The Wolf Man was the last of the great Universal Monsters, at least until the Gill Man made his debut in The Creature from the Black Lagoon more than a decade later. Unlike the Frankenstein Monster and Dracula, there was no literary antecedent for Universal to draw from in creating the Wolf Man. (They didn't take much from their earlier lycanthropic effort, Werewolf of London, either. We'll get to that one in a couple of weeks.)
Universal turned to writer Curt Siodmak, who is solely responsible for much of what is now accepted as traditional werewolf lore. The use of a silver-tipped weapon to kill a werewolf? That came from Siodmak. A werewolf being marked by a pentagram? Siodmak. The "Even a man who is pure in heart..." rhyme, frequently (and erroneously) referred to as a part of traditional gypsy folklore? Pure Siodmak.
The werewolf transformations are not linked to the full moon in this film; in fact, we never once see the moon at any point in the film. The transformations seem to occur at certain times of the year, as referred to in the final line of the gypsy rhyme. This would change with the sequels, though.
The plot of The Wolf Man is simple enough: Larry Talbot returns to his ancestral home following his brother's death. He is bitten by a werewolf, then becomes one himself. Mayhem ensues.
Lon Chaney Jr. as Larry Talbot, Claude Rains as his father, Evelyn Ankers as Gwen Conliffe, Talbot's love interest, Patric Knowles as her fiancee, Ralph Bellamy as Colonel Montford, Warren William as Dr. Lloyd, Maria Ouspenskaya as the gypsy woman Maleva, and Bela Lugosi as Maleva's son. That is easily one of the greatest casts ever assembled for a horror film, and all of them are very good in their roles. Chaney Jr. is often underrated as an actor, and while he isn't on the same level of a Karloff or Lugosi, he was better than he is generally given credit for. He is splendid as Larry Talbot, a role he seems to have been born to play. Of the marvelous supporting cast, Ouspenskaya, in particular, is a standout, and Bela makes a strong impression in the brief time he is onscreen.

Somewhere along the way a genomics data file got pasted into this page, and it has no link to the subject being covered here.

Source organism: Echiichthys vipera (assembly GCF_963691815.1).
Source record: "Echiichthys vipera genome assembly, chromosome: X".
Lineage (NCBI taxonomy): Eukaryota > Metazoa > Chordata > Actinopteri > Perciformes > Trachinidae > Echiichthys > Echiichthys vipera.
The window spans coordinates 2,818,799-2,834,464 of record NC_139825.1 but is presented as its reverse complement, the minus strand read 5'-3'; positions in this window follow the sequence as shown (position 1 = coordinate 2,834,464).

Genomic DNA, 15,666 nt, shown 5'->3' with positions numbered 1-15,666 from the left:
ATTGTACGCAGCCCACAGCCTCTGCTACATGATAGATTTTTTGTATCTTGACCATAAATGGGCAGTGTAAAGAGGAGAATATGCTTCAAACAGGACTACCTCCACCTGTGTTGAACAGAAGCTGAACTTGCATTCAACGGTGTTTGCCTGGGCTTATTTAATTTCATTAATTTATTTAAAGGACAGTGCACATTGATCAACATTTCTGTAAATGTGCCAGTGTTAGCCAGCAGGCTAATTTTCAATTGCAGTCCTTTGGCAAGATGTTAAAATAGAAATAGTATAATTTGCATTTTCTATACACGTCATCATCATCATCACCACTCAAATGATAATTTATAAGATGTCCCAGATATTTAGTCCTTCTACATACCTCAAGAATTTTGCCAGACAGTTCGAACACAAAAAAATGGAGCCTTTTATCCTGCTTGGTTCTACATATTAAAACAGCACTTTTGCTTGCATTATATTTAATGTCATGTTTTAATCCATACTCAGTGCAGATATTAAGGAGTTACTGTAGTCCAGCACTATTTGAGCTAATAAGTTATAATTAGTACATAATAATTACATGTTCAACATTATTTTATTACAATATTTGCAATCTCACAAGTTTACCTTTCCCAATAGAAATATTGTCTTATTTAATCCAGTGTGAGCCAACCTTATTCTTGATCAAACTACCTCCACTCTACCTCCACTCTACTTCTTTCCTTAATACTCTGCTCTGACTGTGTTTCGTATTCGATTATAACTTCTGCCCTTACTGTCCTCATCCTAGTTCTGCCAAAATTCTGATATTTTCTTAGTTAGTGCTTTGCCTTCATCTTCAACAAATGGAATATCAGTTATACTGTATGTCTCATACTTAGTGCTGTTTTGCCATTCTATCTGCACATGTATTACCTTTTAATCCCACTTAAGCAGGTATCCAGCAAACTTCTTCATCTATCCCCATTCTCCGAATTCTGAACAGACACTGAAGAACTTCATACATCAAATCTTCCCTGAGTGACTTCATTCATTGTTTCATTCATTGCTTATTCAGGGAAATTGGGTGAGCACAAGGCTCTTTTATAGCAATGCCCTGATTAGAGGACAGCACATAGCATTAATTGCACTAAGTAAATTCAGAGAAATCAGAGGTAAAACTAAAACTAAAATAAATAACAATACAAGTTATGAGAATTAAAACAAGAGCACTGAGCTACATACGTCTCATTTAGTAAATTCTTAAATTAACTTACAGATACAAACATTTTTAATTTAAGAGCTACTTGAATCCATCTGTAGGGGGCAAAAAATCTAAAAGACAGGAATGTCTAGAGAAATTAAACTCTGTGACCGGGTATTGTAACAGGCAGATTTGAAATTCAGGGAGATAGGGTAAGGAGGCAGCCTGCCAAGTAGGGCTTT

The film is also excellent from a technical standpoint. The score is one of my favorites from the era, and ranks among the great horror film scores of all time. This is one of those films that really drives home how lousy the music in the majority of more modern horror films really is. The atmospheric cinematography and set designs set the mood perfectly.
And then, we have the visual effects. Jack Pierce's wonderful makeup design is one of the all-time great iconic creations, and the transformation scenes are very well done. They would perfect the transformation technique in future films featuring the Wolf Man. Chaney spent long hours in the makeup chair as Pierce worked his magic, but it all paid off in the end, as Chaney took his place as one of the great horror icons.
The Wolf Man was the most popular of the monsters during the World War II years, and he remains the only classic Universal monster who was portrayed by the same actor in every appearance. Chaney eventually portrayed all of the classic monsters, but he always referred to the Wolf Man as his "baby." It was one of his favorite roles, and easily the one for which he is best remembered today. That's a fine legacy indeed.
The Wolf Man is not my favorite of the classic Universal monsters, but this film is one of my very favorite horror movies. Siodmak's marvelous screenplay, a cast that is almost too good to be true, and the film's all-around technical excellence makes The Wolf Man one of the crown jewels in the classic Universal horror cycle. There have been several DVD releases of this film that can be had cheaply, and it deserves to be on the short list of classic horror movies you should see if you're not already familiar with it. It is one of Universal's best.
Keep scrolling down, there are a TON of photos!
That's Bela Lugosi Jr. in the uniform!
Chaney with his dog, Moose.